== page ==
The stable ϕ phase that forms below ∼923 K around the Al69.2Cu20.0Cr10.8 composition was found to be hexagonal [P63, a = 11.045 (2), c = 12.688 (2) Å] and isostructural to the earlier reported Al6.2Cu2Re X phase [Samuha, Grushko & Meshi (2016). J. Alloys Compd.
670, 18–24]. Using the structural model of the latter, a successful Rietveld refinement of the XRD data for Al69.5Cu20.0Cr10.5 was performed. Both ϕ and X were found to be structurally related to the Al72.6Cu11.0Cr16.4 ζ phase [P63/m, a = 17.714, c = 12.591 Å; Sugiyama, Saito & Hiraga (2002). J. Alloys Compd.
342, 148–152], with a close lattice parameter c and a τ-times-larger lattice parameter a (τ is the golden mean). The structural relationship between ζ and ϕ was established on the basis of the similarity of their layered structures and common features. Additionally, the strong-reflections approach was successfully applied for the modeling of the ϕ phase based on the structural model of the ζ phase. The latter and the experimental structural model (retrieved following Rietveld refinement) were found to be essentially identical.
A versatile generic framework for parent grain reconstruction from fully or partially transformed child microstructures has been integrated into the open-source crystallographic toolbox MTEX. The framework extends traditional parent grain reconstruction, phase transformation and variant analysis to all parent–child crystal symmetry combinations. The inherent versatility of the universally applicable parent grain reconstruction methods and the ability to conduct in-depth variant analysis are showcased via example workflows that can be programmatically modified by users to suit their specific applications. This is highlighted by three applications, namely α′-to-γ reconstruction in a lath martensitic steel, α-to-β reconstruction in a Ti alloy, and a two-step reconstruction from α′ to ɛ to γ in a twinning and transformation-induced plasticity steel. Advanced orientation relationship discovery and analysis options, including variant analysis, are demonstrated via the add-on function library ORTools.
The simple Euler polyhedral formula, expressed as an alternating count of the bounding faces, edges and vertices of any polyhedron, V − E + F = 2, is a fundamental concept in several branches of mathematics. Obviously, it is important in geometry, but it is also well known in topology, where a similar telescoping sum is known as the Euler characteristic χ of any finite space. The value of χ can also be computed for the unit polyhedra (such as the unit cell, the asymmetric unit or Dirichlet domain) which build, in a symmetric fashion, the infinite crystal lattices in all space groups. In this application χ has a modified form (χm) and value because the addends have to be weighted according to their symmetry. Although derived in geometry (in fact in crystallography), χm has an elegant topological interpretation through the concept of orbifolds. Alternatively, χm can be illustrated using the theorems of Harriot and Descartes, which predate the discovery made by Euler. Those historical theorems, which focus on angular defects of polyhedra, are beautifully expressed in the formula of de Gua de Malves. In a still more general interpretation, the theorem of Gauss–Bonnet links the Euler characteristic with the general curvature of any closed space. This article presents an overview of these interesting aspects of mathematics with Euler's formula as the leitmotif. Finally, a game is designed, allowing readers to absorb the concept of the Euler characteristic in an entertaining way.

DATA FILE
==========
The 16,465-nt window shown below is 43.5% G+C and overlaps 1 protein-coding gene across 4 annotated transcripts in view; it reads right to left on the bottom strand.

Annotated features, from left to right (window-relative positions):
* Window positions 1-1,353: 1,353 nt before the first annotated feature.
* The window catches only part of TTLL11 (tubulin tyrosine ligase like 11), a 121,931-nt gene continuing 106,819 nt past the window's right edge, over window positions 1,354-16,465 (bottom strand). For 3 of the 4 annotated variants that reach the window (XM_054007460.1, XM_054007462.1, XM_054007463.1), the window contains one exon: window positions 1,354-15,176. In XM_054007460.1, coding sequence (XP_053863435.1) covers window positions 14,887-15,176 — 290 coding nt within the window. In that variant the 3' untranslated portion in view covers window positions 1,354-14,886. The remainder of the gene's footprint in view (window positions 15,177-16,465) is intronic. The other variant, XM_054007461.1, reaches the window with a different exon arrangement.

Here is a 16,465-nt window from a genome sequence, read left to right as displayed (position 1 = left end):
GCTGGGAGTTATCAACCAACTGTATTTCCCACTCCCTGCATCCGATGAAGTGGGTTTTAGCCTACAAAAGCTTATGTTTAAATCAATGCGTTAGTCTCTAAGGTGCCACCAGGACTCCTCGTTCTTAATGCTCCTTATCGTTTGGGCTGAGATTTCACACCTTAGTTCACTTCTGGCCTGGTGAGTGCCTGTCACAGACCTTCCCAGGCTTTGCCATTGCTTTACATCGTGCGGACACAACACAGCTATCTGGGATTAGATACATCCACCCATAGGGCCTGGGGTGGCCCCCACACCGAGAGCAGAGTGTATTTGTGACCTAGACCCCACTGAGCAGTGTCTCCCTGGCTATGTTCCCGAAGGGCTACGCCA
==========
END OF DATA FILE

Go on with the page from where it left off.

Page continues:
A method is reported to determine the phase and amplitude of sinusoidally modulated event rates, binned into four bins per oscillation, based on data generated at the resonant neutron spin-echo spectrometer RESEDA at FRM-II. The presented algorithm relies on a reconstruction of the unknown parameters. It omits a calculation-intensive fitting procedure and avoids contrast reduction due to averaging effects. It allows the current data acquisition bottleneck at RESEDA to be relaxed by a factor of four and thus increases the potential time resolution of the detector by the same factor. The approach is explained in detail and compared with the established fitting procedures of time series having four and 16 time bins per oscillation. In addition the empirical estimates of the errors of the three methods are presented and compared with each other. The reconstruction is shown to be unbiased, asymptotic and efficient for estimating the phase. Reconstructing the contrast increases the error bars by roughly 10% as compared with fitting 16 time-binned oscillations. Finally, the paper gives heuristic, analytical equations to estimate the error for phase and contrast as a function of their initial values and counting statistics.